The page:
7. Move Quickly to Collect from the Tenants of Deadbeat Landlords – A Florida law that became effective July 1, 2010, and has become a very effective collections tool allows associations to demand and collect the rent from the tenants of delinquent owners.

8. Offer Payment Plans – In today’s economy and housing market, associations are finding that offering payment plans to owners who fall behind but want to avoid foreclosure and keep their residence makes a great deal of sense. It may not lead to recouping all of the past-due balances as quickly as the associations would like, but by offering and agreeing on a reasonable repayment plan the associations can recoup a great deal of what they are owed over time while avoiding the headaches, delays and expense of continued collections and foreclosure squabbles.

9. Promptly Reply to Owner’s Inquiries – Associations and their attorneys should work to ensure that they respond quickly to owners who raise any questions or concerns after receiving the initial demand letter or the intent to foreclose letter.

10. Suspend Owners’ Rights to Use Amenities and Vote in Association Matters – Florida law allows an association to suspend the right of a member, or the member’s tenant, guest, or invitee, to use common areas for nonpayment of monetary obligations which are more than 90 days delinquent, including the pool, tennis courts, and fitness center, as well as access to the clubhouse. An association may also suspend the voting rights of an owner for nonpayment of monetary obligations more than 90 days delinquent. Suspension of use or voting rights imposed for delinquent monetary obligations must be approved at a properly noticed board meeting. Upon approval, the association must notify the parcel owner and, if applicable, the owner’s occupant, licensee or invitee by mail or hand delivery. Many communities have found that the ability to suspend use and voting rights has been an extremely effective tool.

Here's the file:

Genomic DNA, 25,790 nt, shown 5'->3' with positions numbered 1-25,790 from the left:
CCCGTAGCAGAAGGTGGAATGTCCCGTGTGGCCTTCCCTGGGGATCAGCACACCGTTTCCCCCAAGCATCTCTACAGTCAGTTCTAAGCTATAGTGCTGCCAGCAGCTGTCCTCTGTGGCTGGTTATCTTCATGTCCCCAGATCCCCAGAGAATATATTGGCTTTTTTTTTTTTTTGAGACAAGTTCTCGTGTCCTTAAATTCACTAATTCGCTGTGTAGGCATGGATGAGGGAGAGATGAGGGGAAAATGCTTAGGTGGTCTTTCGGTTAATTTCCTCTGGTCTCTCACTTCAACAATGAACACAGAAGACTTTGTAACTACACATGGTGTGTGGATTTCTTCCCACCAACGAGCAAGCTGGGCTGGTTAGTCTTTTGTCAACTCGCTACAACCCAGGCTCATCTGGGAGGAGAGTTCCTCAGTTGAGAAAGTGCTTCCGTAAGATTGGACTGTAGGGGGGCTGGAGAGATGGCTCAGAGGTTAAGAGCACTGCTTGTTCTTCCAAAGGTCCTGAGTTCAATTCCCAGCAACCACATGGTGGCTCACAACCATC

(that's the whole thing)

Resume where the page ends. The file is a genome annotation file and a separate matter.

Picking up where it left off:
The challenges facing community associations in South Florida will not disappear anytime soon, but by adopting these collections resolutions for 2013 the associations can take important steps towards alleviating the financial strains caused by delinquent owners.

 

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Laura Manning-Hudson is a partner with Siegfried, Rivera, Hyman, Lerner, De La Torre & Sobel in the firm’s West Palm Beach office. She focuses on community association law and earned her law degree from the University of Miami and bachelor’s degree from Florida State University. She can be reached at (561) 296-5444 or via e-mail at lmanning@siegfriedlaw.com.

Roberto C. Blanch is a shareholder at the law firm of Siegfried Rivera Hyman Lerner De La Torre Mars and Sobel P.A. and practices in the firm’s community association law department. Mr. Blanch works at the firm’s main office located in Coral Gables, FL and may be reached by telephone at (305) 442-3334 or by email at rblanch@srhl-law.com